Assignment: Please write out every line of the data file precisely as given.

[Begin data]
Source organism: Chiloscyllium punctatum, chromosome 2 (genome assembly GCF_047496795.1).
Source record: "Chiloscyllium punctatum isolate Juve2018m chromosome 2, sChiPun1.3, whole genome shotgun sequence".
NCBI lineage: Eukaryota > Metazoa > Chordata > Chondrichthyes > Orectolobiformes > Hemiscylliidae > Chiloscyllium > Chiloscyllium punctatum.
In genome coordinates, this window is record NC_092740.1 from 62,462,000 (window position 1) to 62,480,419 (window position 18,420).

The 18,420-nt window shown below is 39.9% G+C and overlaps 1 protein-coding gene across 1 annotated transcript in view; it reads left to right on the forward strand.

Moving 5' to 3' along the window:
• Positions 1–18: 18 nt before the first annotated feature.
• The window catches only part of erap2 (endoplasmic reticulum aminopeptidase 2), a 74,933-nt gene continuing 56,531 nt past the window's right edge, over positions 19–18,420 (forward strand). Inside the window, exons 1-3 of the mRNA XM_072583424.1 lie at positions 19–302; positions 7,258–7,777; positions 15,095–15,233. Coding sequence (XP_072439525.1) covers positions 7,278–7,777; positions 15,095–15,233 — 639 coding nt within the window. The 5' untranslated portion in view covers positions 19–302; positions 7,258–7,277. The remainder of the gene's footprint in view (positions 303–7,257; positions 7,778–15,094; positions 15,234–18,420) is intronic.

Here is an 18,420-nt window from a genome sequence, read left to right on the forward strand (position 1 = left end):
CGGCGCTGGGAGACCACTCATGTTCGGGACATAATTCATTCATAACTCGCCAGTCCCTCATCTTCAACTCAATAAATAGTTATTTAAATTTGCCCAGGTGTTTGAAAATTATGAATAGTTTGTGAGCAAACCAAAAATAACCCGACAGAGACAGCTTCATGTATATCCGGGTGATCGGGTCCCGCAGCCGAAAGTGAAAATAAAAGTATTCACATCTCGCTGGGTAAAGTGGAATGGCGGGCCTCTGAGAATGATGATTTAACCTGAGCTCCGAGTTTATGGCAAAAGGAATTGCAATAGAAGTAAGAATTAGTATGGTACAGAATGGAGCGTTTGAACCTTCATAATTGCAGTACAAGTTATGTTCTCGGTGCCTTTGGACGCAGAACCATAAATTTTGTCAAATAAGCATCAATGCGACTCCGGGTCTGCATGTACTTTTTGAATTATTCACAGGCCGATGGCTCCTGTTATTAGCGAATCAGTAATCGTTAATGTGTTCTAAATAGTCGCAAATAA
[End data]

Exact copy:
Source organism: Chiloscyllium punctatum, chromosome 2 (genome assembly GCF_047496795.1).
Source record: "Chiloscyllium punctatum isolate Juve2018m chromosome 2, sChiPun1.3, whole genome shotgun sequence".
NCBI lineage: Eukaryota > Metazoa > Chordata > Chondrichthyes > Orectolobiformes > Hemiscylliidae > Chiloscyllium > Chiloscyllium punctatum.
In genome coordinates, this window is record NC_092740.1 from 62,462,000 (window position 1) to 62,480,419 (window position 18,420).

The 18,420-nt window shown below is 39.9% G+C and overlaps 1 protein-coding gene across 1 annotated transcript in view; it reads left to right on the forward strand.

Moving 5' to 3' along the window:
• Positions 1–18: 18 nt before the first annotated feature.
• The window catches only part of erap2 (endoplasmic reticulum aminopeptidase 2), a 74,933-nt gene continuing 56,531 nt past the window's right edge, over positions 19–18,420 (forward strand). Inside the window, exons 1-3 of the mRNA XM_072583424.1 lie at positions 19–302; positions 7,258–7,777; positions 15,095–15,233. Coding sequence (XP_072439525.1) covers positions 7,278–7,777; positions 15,095–15,233 — 639 coding nt within the window. The 5' untranslated portion in view covers positions 19–302; positions 7,258–7,277. The remainder of the gene's footprint in view (positions 303–7,257; positions 7,778–15,094; positions 15,234–18,420) is intronic.

Here is an 18,420-nt window from a genome sequence, read left to right on the forward strand (position 1 = left end):
CGGCGCTGGGAGACCACTCATGTTCGGGACATAATTCATTCATAACTCGCCAGTCCCTCATCTTCAACTCAATAAATAGTTATTTAAATTTGCCCAGGTGTTTGAAAATTATGAATAGTTTGTGAGCAAACCAAAAATAACCCGACAGAGACAGCTTCATGTATATCCGGGTGATCGGGTCCCGCAGCCGAAAGTGAAAATAAAAGTATTCACATCTCGCTGGGTAAAGTGGAATGGCGGGCCTCTGAGAATGATGATTTAACCTGAGCTCCGAGTTTATGGCAAAAGGAATTGCAATAGAAGTAAGAATTAGTATGGTACAGAATGGAGCGTTTGAACCTTCATAATTGCAGTACAAGTTATGTTCTCGGTGCCTTTGGACGCAGAACCATAAATTTTGTCAAATAAGCATCAATGCGACTCCGGGTCTGCATGTACTTTTTGAATTATTCACAGGCCGATGGCTCCTGTTATTAGCGAATCAGTAATCGTTAATGTGTTCTAAATAGTCGCAAATAA